I cannot continue to live as a shattered fragment with the majority of myself missing. Yes, I am in pieces, but isn’t there beauty in a mosaic creation?

I am on the outside of life looking inwards and wondering what it is that I am seeing….What is the meaning of this New Year and will it hold a new kind of happiness or will I be looking from the outside in again next January 1st and wondering just whose life is this?

Seeing Beyond The Veil…Part I

four-generation1There are so many mysteries that we can never know while confined to this existence. I have always been fascinated by mysteries and now I have one that has had my attention for the past few days.

As I have written in past posts, my husband’s mother has the diagnosis of Alzheimer’s. I have come to believe that everyone who has memory loss or what was once called “hardening of the arteries” or ” senile dementia” is now given the Alzheimer’s diagnosis….truth is, this condition can only be diagnosed and confirmed by autopsy. I personally believe that it is a pharmaceutical ploy to get people to want their doctors to give them the new drugs in the hope that something can stop the progression of this condition.

I, personally, do not believe that these drugs do anything other than cause terrible side effects for those who suffer from loosing their memory and identity. Both of my “in-laws” have taken the drugs and both have not improved. They also suffered from side effects that compounded their quality of life.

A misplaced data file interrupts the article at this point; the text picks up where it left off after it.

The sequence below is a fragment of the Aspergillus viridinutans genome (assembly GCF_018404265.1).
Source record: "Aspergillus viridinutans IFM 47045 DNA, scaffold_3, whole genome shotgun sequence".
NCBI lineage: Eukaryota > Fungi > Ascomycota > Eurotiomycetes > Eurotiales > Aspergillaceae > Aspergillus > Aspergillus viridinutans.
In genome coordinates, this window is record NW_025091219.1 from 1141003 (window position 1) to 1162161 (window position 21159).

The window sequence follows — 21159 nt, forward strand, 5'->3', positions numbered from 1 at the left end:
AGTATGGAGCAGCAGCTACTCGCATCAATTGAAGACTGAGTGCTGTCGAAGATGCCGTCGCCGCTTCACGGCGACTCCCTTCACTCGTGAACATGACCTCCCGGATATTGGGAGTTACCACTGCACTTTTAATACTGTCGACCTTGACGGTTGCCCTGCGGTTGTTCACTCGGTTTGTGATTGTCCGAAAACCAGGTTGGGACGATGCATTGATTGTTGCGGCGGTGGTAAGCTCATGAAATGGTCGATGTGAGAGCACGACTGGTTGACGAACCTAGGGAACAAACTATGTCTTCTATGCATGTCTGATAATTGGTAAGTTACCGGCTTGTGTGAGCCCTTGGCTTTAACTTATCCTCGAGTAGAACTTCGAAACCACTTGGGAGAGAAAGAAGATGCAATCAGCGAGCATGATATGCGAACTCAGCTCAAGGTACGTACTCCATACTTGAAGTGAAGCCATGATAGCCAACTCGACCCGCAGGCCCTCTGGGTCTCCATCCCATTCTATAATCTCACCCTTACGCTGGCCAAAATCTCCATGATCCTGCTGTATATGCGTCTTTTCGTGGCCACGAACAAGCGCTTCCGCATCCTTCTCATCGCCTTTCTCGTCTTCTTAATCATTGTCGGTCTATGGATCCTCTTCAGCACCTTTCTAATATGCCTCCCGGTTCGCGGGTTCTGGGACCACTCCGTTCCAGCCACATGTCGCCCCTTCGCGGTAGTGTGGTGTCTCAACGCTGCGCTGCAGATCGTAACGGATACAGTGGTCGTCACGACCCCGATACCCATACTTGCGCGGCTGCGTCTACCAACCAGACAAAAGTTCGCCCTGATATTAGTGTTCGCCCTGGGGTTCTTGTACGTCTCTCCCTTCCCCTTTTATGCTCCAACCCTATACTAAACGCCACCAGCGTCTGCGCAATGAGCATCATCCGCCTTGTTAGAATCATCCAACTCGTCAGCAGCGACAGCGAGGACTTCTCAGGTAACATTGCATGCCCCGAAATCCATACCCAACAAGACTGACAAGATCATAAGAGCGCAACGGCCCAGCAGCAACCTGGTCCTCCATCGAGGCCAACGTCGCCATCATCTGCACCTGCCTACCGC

It was last Christmas that my husband and I traveled the 2 hour trip because his mother’s dementia worsened and it seemed a sure bet that she was leaving the hospital and going into a nursing home. On Christmas eve afternoon, Mom’s mind cleared and she knew her surroundings in the present. This avoided the nursing home entry and we all rejoiced to “have her back”. She was released from the hospital that day.

My husband and I were at his parent’s home when she was returned. As she came through the door, she seemed to relapse into the fog of confusion and began to talk about her mother, who has been gone since 1967, and a sister who is in a nursing home in Chicago.

After witnessing this, my husband took out of the house for a walk.  I knew that he went to walk through the tears that had welled up into his eyes. He loved his mother and he just couldn’t bear to see her like this.